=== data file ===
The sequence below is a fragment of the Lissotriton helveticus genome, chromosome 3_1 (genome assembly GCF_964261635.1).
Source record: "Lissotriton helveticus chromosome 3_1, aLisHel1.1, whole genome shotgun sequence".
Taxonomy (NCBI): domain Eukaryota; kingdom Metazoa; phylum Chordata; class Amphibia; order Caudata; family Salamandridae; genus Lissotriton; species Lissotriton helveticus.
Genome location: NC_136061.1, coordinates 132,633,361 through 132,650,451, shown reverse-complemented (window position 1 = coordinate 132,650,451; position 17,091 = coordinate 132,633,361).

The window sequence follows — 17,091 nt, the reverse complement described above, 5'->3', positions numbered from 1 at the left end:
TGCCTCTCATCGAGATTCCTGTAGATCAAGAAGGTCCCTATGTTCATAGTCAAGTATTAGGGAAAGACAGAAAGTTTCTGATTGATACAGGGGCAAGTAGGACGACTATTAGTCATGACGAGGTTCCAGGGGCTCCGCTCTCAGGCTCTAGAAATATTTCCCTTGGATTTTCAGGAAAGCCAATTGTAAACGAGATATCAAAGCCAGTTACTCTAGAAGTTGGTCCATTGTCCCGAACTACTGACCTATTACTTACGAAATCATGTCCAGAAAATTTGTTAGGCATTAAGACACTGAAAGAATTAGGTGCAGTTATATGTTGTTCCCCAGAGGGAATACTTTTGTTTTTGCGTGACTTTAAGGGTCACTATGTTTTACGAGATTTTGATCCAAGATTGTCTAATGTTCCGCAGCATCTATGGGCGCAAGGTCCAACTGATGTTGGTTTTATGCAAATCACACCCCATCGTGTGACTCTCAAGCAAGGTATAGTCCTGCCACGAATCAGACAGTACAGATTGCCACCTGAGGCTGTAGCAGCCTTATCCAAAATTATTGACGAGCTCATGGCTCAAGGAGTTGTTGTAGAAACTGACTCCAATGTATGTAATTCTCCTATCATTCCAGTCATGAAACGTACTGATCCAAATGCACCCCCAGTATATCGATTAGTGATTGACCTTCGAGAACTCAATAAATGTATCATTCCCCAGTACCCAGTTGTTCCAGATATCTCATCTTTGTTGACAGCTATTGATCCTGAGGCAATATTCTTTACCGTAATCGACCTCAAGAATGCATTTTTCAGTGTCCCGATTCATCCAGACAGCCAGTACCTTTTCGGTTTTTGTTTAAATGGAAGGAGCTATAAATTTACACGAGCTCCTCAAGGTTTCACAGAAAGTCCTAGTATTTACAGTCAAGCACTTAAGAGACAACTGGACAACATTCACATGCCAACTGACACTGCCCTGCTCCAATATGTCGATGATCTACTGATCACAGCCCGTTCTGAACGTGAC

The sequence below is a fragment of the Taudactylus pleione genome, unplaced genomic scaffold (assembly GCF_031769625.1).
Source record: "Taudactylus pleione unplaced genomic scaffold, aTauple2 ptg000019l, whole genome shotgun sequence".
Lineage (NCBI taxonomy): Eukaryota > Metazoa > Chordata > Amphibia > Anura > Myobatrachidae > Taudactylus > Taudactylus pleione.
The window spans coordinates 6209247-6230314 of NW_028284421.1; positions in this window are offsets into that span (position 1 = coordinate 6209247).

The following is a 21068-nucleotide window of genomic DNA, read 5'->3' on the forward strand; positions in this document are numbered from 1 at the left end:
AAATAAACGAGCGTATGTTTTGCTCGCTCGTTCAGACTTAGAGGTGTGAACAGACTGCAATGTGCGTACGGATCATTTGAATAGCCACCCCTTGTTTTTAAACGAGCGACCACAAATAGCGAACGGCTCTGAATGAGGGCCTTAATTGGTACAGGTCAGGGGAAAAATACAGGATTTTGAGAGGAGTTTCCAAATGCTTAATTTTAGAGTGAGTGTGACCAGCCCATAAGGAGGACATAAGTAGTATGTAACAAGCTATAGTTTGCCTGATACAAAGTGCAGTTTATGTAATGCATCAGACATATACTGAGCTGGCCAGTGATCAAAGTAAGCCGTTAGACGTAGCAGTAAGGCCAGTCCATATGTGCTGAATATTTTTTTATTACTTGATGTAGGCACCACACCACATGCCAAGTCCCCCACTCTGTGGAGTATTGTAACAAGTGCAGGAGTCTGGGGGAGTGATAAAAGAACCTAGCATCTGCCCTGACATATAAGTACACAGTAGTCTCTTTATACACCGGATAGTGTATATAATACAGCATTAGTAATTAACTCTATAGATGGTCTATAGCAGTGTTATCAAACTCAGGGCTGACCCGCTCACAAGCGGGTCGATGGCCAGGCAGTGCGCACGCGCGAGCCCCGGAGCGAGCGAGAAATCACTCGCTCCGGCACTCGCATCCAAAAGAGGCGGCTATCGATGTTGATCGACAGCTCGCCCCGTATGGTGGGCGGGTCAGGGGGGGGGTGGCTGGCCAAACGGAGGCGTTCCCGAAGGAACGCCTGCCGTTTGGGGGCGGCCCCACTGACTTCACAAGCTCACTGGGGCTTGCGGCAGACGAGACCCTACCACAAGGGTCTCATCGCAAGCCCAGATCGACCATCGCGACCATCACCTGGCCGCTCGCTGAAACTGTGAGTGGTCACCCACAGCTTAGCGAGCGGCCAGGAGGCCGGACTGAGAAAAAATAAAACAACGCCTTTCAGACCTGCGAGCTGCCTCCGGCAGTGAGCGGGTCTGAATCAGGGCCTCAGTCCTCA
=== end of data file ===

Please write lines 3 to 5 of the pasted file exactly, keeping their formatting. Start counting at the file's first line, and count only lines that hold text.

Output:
Taxonomy (NCBI): domain Eukaryota; kingdom Metazoa; phylum Chordata; class Amphibia; order Caudata; family Salamandridae; genus Lissotriton; species Lissotriton helveticus.
Genome location: NC_136061.1, coordinates 132,633,361 through 132,650,451, shown reverse-complemented (window position 1 = coordinate 132,650,451; position 17,091 = coordinate 132,633,361).

The window sequence follows — 17,091 nt, the reverse complement described above, 5'->3', positions numbered from 1 at the left end: